Ulrica Hydman-Vallien’s series of brightly painted, sandblasted objects have provided job opportunities and generated economic returns at the Orrefors glass factory, thereby securing not only the survival of this quiet little southern Swedish countryside but also its international fame. However, her studio pieces, painted in fresh, bold, flowing colors are the spearheads. Transposed into the medium of glass, her paintings and watercolor drawings acquire a new dimension. In the 1980s she explored and developed a new technique that she named Kabale. The pieces executed in this way are veritable masterpieces. Ulrica begins by painting her subjects, after which the clear glass (heated to 1,250°C) is applied in layers. The colors must be able to withstand the intense heat, as there is always a potential danger that these thick-walled objects and magnificent colors will crack in the kiln. Finally, the artifacts are given a polished finish. Various themes recur in her glass art: the relationship between men/women, mother/child, animal/human, people/environment. The imagery conveys various kinds of community, intense relationships and strong emotions. In her hands the glass becomes soft and lustrous, slippery – elusive. And always, there are animals, plants and people in this magical nature – a reflection of Ulrica Hydman-Vallien’s own, and rightful, element.—excerpted from the essay by Swedish art and design professor Kerstin Wickman for the RAM exhibition catalogue HE & SHE: Vallien and Hydman-Vallien, 2007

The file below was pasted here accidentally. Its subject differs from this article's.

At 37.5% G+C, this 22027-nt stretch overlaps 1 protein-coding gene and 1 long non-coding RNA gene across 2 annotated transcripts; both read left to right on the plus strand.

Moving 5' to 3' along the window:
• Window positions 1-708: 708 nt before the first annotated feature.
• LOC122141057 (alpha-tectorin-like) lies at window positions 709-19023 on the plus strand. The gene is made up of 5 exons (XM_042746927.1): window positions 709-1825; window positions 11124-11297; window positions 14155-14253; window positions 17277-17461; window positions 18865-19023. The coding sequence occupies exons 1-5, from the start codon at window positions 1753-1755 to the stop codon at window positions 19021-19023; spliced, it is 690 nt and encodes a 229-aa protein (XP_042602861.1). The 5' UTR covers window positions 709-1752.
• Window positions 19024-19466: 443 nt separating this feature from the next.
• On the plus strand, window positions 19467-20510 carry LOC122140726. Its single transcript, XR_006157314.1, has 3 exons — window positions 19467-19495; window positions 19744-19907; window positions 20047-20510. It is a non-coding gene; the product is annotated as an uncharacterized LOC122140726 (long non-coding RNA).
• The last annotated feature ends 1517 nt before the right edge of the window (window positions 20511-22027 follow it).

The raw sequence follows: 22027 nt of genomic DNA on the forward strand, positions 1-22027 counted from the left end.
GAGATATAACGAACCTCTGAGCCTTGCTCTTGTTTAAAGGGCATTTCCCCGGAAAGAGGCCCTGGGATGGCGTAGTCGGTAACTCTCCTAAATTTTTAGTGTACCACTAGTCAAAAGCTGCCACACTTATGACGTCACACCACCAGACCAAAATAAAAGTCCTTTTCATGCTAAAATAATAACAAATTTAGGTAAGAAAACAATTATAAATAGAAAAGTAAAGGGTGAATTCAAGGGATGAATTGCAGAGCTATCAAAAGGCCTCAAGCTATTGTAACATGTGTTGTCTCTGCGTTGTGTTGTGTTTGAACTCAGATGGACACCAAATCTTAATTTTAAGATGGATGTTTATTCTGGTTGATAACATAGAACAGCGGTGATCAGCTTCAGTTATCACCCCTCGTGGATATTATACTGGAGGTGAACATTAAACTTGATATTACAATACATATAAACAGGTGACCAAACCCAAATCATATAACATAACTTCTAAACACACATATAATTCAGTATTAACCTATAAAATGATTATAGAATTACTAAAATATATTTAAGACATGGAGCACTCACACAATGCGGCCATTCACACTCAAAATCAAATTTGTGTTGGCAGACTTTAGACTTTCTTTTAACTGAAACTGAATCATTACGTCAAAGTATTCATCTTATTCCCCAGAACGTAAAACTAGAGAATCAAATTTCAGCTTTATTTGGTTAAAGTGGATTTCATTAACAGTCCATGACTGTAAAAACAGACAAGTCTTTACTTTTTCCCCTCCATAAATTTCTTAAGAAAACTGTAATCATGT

Constant Pressure

Hearts RAM web

Life–The Paintings of Deborah Newton